Thaddeus Young's playing time in his best season to date actually decreased. It's true. In his first campaign as a sixth man under new Sixers coach Doug Collins, Young played about 26 minutes per game, down from 32 the season before. Even with the apparent "demotion" Young was a better player last season than two years ago. Because of the dip in court time, his scoring average dropped from 13.8 to 12.7. However, he was far more efficient and his WARP jumped from 0.1 to 4.2--a massive increase. Why? Let's start with Young's leap in True Shooting Percentage (TS%), which improved from 52.3 percent to 56.6.
Getting deeper into the numbers and into the game tape, the area where Young improved the most was with his back to the basket. Young went from a liability as a post player two years ago to a tremendous asset. According to Synergy Sports Technologies, Young put up .661 points per possession (PPP) on the block two years ago on 37.6 percent shooting. That slotted him in the bottom 16 percent among NBA players. Last year, Young's PPP jumped all the way to 1.029 and he shot 56.8 percent. That was good enough for the top 12 percent among NBA players.
So what was responsible for this pretty incredible jump? It's all about position:
The play above is from two years ago and it is pretty representitive of Young's post attempts throughout the 2009-10 season. The Sixers bring the basketball down the court as Young attempts to post up his man. Despite having Joe Johnson defending him, Young isn't able to establish position and he ends up getting the basketball way too far away from the hoop, outside the paint. Once he does get the ball, Young is unable to back down Johnson with the dribble and he eventually picks up his dribble and throws the ball away. Young isn't the strongest power forward, and the fact that he can't even establish position with a guy like Johnson defending him showed his weakness on the block.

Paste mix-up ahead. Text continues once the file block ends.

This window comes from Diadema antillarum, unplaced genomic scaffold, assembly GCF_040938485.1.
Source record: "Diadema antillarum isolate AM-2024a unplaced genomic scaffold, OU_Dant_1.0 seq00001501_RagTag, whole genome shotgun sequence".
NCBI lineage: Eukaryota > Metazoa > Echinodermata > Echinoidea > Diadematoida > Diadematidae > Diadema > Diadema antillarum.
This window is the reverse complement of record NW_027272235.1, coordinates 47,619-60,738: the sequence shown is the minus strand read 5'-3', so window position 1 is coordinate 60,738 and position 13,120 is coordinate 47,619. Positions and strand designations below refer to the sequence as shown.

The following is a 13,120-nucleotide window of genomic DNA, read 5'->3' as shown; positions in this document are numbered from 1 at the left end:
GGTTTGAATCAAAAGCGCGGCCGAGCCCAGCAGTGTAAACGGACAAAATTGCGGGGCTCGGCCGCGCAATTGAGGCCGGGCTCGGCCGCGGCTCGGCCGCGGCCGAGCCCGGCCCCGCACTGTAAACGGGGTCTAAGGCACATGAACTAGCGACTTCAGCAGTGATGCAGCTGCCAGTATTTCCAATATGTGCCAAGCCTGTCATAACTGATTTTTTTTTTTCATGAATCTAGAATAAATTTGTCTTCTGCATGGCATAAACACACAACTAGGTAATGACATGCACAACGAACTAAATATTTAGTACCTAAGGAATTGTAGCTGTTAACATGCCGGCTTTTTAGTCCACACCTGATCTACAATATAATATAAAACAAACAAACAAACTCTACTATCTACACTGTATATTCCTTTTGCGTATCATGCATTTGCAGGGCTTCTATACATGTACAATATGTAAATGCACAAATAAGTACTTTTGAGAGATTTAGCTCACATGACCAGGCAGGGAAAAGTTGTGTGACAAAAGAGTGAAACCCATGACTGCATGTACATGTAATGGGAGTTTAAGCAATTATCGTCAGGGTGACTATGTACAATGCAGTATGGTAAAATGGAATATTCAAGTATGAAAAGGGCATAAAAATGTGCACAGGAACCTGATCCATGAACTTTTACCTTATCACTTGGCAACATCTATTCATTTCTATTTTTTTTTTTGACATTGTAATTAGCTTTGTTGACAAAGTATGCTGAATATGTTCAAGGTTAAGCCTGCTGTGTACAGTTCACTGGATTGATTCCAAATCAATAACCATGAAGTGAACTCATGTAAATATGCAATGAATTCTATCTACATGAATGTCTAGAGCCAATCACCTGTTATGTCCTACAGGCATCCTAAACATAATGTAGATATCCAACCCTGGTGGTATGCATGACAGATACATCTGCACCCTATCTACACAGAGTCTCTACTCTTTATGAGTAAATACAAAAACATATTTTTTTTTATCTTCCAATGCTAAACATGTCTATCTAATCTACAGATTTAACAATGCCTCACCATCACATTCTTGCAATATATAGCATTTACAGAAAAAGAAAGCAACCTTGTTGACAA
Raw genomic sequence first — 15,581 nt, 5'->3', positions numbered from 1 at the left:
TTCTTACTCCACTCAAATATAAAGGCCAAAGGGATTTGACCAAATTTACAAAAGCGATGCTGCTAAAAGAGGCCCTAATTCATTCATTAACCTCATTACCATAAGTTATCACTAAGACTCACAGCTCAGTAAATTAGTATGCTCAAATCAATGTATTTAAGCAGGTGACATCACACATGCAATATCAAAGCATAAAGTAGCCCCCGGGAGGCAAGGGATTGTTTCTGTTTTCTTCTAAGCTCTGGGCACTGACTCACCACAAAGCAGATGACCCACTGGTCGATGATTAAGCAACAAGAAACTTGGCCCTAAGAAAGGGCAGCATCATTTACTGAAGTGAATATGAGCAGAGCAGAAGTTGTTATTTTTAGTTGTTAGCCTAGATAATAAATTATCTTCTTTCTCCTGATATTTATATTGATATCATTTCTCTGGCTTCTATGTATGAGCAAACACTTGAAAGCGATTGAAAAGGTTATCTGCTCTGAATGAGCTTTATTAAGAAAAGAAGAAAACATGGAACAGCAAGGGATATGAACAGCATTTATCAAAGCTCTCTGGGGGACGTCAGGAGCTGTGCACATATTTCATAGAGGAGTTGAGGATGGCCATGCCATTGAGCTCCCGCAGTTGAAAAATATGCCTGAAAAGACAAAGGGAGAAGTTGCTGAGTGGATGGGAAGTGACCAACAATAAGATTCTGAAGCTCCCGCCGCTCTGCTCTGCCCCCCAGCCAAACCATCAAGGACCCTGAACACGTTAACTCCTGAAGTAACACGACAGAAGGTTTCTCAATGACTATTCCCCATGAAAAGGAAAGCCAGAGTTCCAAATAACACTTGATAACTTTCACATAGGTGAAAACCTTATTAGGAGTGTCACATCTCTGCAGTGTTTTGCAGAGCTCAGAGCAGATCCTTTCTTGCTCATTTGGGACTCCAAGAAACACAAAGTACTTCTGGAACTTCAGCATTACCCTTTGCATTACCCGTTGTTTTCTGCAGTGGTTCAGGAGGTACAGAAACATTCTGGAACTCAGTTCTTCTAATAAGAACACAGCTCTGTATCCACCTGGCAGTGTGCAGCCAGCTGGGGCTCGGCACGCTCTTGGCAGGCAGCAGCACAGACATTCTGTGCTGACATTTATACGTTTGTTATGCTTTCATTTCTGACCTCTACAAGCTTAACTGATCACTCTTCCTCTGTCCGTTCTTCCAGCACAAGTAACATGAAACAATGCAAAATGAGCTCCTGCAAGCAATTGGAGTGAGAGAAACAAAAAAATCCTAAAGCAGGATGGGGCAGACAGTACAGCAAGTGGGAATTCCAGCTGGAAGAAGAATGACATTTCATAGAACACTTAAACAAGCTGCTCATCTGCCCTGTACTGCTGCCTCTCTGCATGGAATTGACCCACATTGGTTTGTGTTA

This past season, Johnson was able to consistently get better position. Not with strength, as it appeared Young didn't really improve in that respect, but with quickness. That's an advantage Young has over most of the fours defending him:
The Sixers focused on letting Young get to the block and look for the ball off of movement. Young is quicker than most fours and because of that, when he starts moving around, whether it be off of transition or after setting a screen and rolling to the rim, he is able to establish strong post position after making a cut. With Young, this was a far more effective method than letting him set up on the block and trying to out-muscle opponents.
Because Young established better post position, he was able to use his quickness with the ball much more effectively as well. Instead of making the catch too far away and trying to back his man down to make up the distance, Young was able to catch the ball on the block and get into his move very quickly. This past season, these quick moves really gave the defense trouble and allowed Young to get a lot of clean looks right at the rim.
This was probably a decision made by the Sixers' coaching staff, more than likely starting with Collins and it was a great adjustment, turning a player's weakness into a strength. It will be interesting to see if defenses start picking up on this and start being physical with Young everywhere on the court, preventing him from using his quickness as an advantage. If that happens, it will be interesting to see if Young can make another adjustment.
Sebastian Pruiti is an author of Basketball Prospectus.
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